This week, the influential 33 1/3 series of books releases its 100th edition. Each of the mini-tomes spotlights one album and dives deep into the record’s history and importance, often in surprising ways.
Starting with a volume on Dusty Springfield’s “Dusty in Memphis” and, as of Thursday, running through a book about Michael Jackson’s “Dangerous,” 33 1/3 has talked about childhood memories and session engineers with equal weight; the series has taken apart Celine Dion and music criticism itself in the same volume (Carl Wilson’s excellent book on Dion’s “Let’s Talk About Love”).
It has also cast its eye upon some of the most influential albums in New York music history, from live recordings to genre-defining debuts. For readers who want to learn more about their favorite NYC-centric albums, check out one of these five volumes:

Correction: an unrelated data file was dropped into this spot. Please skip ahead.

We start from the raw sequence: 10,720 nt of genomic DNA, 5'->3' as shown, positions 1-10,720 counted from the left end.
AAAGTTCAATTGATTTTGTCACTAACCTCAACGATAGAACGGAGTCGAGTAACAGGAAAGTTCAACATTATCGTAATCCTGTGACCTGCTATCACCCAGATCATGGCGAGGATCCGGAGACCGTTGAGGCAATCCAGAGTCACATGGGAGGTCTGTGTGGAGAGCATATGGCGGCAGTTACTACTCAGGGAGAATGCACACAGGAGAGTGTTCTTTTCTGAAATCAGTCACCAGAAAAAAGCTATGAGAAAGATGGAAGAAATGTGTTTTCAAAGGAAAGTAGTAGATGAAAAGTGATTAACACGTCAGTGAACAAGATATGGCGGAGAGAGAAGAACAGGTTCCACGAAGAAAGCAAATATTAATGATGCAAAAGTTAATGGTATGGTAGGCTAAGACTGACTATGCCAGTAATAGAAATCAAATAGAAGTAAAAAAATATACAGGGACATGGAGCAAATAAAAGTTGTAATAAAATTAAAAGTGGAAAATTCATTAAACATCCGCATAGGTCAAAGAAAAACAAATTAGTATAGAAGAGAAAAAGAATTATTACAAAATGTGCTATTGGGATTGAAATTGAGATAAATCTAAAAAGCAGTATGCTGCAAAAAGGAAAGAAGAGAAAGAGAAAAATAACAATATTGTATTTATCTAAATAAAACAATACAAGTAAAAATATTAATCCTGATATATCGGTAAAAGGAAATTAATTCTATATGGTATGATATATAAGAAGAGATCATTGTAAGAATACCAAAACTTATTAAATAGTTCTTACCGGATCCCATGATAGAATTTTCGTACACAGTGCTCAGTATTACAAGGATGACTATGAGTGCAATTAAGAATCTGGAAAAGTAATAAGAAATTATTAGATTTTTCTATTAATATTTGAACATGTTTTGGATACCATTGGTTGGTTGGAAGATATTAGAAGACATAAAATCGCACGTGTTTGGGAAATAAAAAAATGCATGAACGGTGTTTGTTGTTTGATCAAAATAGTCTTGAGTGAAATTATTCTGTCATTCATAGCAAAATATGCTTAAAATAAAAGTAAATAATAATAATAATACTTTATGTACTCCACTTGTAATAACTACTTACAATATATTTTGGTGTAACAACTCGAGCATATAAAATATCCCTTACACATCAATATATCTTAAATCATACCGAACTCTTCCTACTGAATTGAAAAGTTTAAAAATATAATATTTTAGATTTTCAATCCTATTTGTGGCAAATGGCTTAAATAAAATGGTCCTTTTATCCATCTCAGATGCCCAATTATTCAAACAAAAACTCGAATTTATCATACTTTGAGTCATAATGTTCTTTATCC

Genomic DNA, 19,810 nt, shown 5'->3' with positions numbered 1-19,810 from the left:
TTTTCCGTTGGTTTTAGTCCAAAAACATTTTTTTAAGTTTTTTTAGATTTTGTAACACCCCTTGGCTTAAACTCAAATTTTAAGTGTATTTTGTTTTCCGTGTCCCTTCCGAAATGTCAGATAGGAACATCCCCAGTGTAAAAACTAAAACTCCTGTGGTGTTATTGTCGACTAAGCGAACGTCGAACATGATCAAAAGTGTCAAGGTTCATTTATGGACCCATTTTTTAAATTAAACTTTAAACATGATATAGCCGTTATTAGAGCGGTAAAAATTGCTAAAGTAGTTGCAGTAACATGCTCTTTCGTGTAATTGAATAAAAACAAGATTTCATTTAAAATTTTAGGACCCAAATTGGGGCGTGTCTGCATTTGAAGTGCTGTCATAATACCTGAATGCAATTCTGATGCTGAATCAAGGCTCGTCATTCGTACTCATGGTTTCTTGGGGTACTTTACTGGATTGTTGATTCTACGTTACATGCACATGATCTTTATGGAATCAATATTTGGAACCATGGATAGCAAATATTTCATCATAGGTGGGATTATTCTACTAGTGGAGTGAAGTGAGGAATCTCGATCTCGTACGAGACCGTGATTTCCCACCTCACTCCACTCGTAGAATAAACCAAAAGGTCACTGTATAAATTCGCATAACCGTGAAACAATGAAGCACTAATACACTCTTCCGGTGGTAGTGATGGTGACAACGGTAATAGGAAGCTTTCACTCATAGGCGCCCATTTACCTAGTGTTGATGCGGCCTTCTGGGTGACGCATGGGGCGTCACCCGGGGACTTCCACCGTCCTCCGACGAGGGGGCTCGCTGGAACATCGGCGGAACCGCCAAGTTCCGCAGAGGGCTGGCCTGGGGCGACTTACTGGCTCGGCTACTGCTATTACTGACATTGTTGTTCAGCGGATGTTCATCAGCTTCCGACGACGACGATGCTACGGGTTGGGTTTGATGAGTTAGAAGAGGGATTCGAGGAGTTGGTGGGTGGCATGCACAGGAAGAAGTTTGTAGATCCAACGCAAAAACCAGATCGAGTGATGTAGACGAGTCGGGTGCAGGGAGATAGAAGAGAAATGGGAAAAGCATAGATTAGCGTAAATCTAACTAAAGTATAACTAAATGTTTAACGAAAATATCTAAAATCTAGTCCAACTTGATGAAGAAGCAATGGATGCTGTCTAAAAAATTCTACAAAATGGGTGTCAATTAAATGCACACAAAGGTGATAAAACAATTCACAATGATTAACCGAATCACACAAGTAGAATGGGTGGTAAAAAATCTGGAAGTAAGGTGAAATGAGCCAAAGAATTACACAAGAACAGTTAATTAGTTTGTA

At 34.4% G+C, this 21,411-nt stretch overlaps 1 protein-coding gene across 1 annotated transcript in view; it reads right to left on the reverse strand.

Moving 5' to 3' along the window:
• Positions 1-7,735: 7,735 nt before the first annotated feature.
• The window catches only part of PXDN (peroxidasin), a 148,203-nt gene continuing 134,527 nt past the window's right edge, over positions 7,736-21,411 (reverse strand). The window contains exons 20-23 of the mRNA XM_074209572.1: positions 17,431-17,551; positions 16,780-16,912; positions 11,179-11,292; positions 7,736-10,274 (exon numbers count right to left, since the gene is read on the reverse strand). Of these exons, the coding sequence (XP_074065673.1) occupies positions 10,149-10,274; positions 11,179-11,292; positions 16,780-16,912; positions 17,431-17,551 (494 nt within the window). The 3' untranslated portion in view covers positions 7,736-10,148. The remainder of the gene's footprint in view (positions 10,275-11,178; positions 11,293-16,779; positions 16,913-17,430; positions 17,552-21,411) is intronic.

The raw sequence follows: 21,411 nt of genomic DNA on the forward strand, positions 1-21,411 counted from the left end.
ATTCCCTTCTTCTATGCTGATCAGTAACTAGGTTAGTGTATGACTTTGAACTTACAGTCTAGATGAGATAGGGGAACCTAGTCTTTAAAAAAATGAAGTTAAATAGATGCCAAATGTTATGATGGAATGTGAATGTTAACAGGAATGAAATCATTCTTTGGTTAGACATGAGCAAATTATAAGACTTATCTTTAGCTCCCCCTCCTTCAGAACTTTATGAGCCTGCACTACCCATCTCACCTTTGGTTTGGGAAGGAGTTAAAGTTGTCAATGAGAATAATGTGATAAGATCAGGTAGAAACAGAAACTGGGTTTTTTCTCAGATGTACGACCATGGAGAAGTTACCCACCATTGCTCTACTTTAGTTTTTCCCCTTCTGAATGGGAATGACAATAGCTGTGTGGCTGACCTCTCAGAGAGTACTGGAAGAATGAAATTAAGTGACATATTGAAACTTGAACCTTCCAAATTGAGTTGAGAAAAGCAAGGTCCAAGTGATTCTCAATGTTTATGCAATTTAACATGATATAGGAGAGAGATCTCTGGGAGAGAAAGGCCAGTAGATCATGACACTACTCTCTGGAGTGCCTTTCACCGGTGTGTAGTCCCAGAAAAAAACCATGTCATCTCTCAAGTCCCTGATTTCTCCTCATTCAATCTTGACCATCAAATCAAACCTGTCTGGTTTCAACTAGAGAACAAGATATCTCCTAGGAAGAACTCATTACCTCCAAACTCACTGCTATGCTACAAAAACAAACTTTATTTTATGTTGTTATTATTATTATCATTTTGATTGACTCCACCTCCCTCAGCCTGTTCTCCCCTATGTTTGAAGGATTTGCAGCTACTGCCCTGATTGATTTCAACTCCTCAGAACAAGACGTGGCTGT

James Brown: “Live at the Apollo,” 1963
There have been several albums with that same title over the years, but only this one helped establish the Godfather of Soul as one of the most important performers in music.
The Velvet Underground: “The Velvet Underground & Nico,” 1967
Brian Eno is often quoted as saying that every person (admittedly, a small number) who bought the Underground’s debut started a band. Maybe, maybe not, but it’s often considered one of the most widely influential albums of all time.
Ramones: (Self-titled), 1976
One of the most influential punk records of all time, it’s also one of the most imitated, from songs like “Blitzkrieg Bop” to its legendary cover photo of the band standing in front of a brick wall.
Talking Heads: “Fear of Music,” 1979
Perhaps the best of the Brian Eno-Talking Heads collaborations, the 33 1/3 volume about the album finds tremendous chemistry in the pairing of the subject and Brooklyn novelist Jonathan Lethem.
Nas: “Illmatic,” 1994
Before the avalanche of 20th anniversary features released this year, Blogger Matthew Gasteier gave the Queens emcee’s debut the examination and praise it was due.